She stopped moving. Whatever adrenaline she had began to drain along with the last of her blood. He was careful not to step in it. He’d been so careful of everything. Down to the paper booties he wore over his shoes.
She reached her bedroom door and tried to drag herself over the threshold. Part of him wanted to let her. Let her get an inch from the thing she sought so desperately. Her gun. But he’d been careless one too many times.
“I don’t think so, honey,” he said. He reached down and grabbed her by the ankles. She no longer had the strength to kick. She just stretched her fingers out and tried to dig them into the floor as he pulled her back into the living room.
He flipped her over onto her back and straddled her.
“Shhh,” he said. “It’s almost over. I know it hurts. It won’t for very much longer.”
She was still pretty to him. Dark hair. Big green eyes. Perfect skin.
“I’ll stay,” he said. “Just a few minutes more.”
She let him see his eyes through the mask. He’d like to think they were an odd comfort to her. No matter what brought them to this, he understood what it meant to take a life. She had to die, but maybe not alone.
He thought it made a difference there for a moment. Peace came into her expression. Her eyes softened. He even thought she was trying to smile.
“That’s it,” he said. “You can let go. I’m right here.”
That’s when she betrayed him. Her face turned hard. She swung at him, digging her nails into his neck. She pulled at his mask. Got a fistful of his hair.
He staggered back. Shocked. Then he remembered the knife.
Rage poured through him. He raised his arm one last time and delivered the final blow. He slashed her across the neck, just deep enough to sever her right jugular vein. He tore the cell phone from her other hand. She was still there. Still watching. He smiled at her then smashed the phone against the wall, shattering it.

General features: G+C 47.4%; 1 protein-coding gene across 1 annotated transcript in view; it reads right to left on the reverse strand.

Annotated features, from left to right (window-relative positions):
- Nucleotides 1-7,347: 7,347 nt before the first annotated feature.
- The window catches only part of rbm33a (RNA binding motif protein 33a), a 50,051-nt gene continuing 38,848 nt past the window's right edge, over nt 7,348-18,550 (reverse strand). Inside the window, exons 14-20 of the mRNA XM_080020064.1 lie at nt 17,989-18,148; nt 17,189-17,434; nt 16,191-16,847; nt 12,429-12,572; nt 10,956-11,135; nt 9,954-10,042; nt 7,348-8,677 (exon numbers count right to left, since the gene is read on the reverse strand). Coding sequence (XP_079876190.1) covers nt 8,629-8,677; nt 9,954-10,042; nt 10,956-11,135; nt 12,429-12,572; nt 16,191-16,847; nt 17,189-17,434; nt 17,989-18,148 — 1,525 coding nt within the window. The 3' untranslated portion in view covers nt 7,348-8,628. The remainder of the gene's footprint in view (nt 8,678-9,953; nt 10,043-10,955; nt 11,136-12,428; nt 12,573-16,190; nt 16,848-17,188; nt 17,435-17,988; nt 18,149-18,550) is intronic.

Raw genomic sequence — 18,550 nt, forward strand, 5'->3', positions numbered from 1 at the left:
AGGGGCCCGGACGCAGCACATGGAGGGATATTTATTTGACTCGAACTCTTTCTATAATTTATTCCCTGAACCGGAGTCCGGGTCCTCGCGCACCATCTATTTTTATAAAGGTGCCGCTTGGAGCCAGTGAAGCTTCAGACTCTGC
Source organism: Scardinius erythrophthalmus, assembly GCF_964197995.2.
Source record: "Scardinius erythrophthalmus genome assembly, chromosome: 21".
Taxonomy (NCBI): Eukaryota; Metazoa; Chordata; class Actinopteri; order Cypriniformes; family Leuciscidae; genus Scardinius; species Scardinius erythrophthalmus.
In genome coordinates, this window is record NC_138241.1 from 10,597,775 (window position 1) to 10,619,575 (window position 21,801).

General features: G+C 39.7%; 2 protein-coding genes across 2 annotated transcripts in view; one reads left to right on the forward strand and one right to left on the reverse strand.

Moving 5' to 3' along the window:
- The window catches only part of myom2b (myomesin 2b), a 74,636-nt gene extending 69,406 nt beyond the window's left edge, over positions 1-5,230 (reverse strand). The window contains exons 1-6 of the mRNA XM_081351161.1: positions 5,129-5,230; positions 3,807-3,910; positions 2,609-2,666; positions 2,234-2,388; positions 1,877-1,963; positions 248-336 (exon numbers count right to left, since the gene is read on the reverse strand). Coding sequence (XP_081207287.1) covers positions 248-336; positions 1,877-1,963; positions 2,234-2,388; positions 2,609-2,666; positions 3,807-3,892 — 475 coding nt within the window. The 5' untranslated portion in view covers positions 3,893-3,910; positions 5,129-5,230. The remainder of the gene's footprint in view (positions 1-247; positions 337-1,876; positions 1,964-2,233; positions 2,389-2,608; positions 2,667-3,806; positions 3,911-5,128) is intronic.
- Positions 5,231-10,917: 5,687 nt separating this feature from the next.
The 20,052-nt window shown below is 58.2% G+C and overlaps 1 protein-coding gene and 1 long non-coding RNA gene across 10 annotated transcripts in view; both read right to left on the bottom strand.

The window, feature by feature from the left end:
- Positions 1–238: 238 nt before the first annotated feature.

Even after all of it, he would have stayed with her. But light flooded the living room, blinding him.
Headlights. Someone had turned into the driveway?
He called her a vile name. A four-letter word even he didn’t like to say. But she deserved it. It’s what she was.
She convulsed. Tried to stop the blood. It was too late. It had been too late the moment he walked in. The last he saw of her, she was clawing at the ground. He was right though, it wouldn’t be long. Her pain would soon end.
He left her there and ran back through the kitchen, out the door and into the snowy night.
He felt guilty for just that one moment. He really hadn’t meant for her to die alone. But she’d given him no choice. As the newly falling snow covered his tracks, he disappeared into the night.
“Let’s go! Let’s pick it up!”
Jake clapped his hands together as three of his sophomore wrestlers jogged by him on their second lap of stairs. He had them running through the gym then up and down the stairs on either side of the second floor behind the bleachers. Twenty laps. Half of them were wearing plastics trying to sweat off the pounds they’d gained from overindulging at Christmas.
He felt for them. He did. But he was glad it wasn’t him anymore. He still had nightmares about cutting weight, sleepwalking into the kitchen and Grandpa Max finding him there stuffing his face with cake.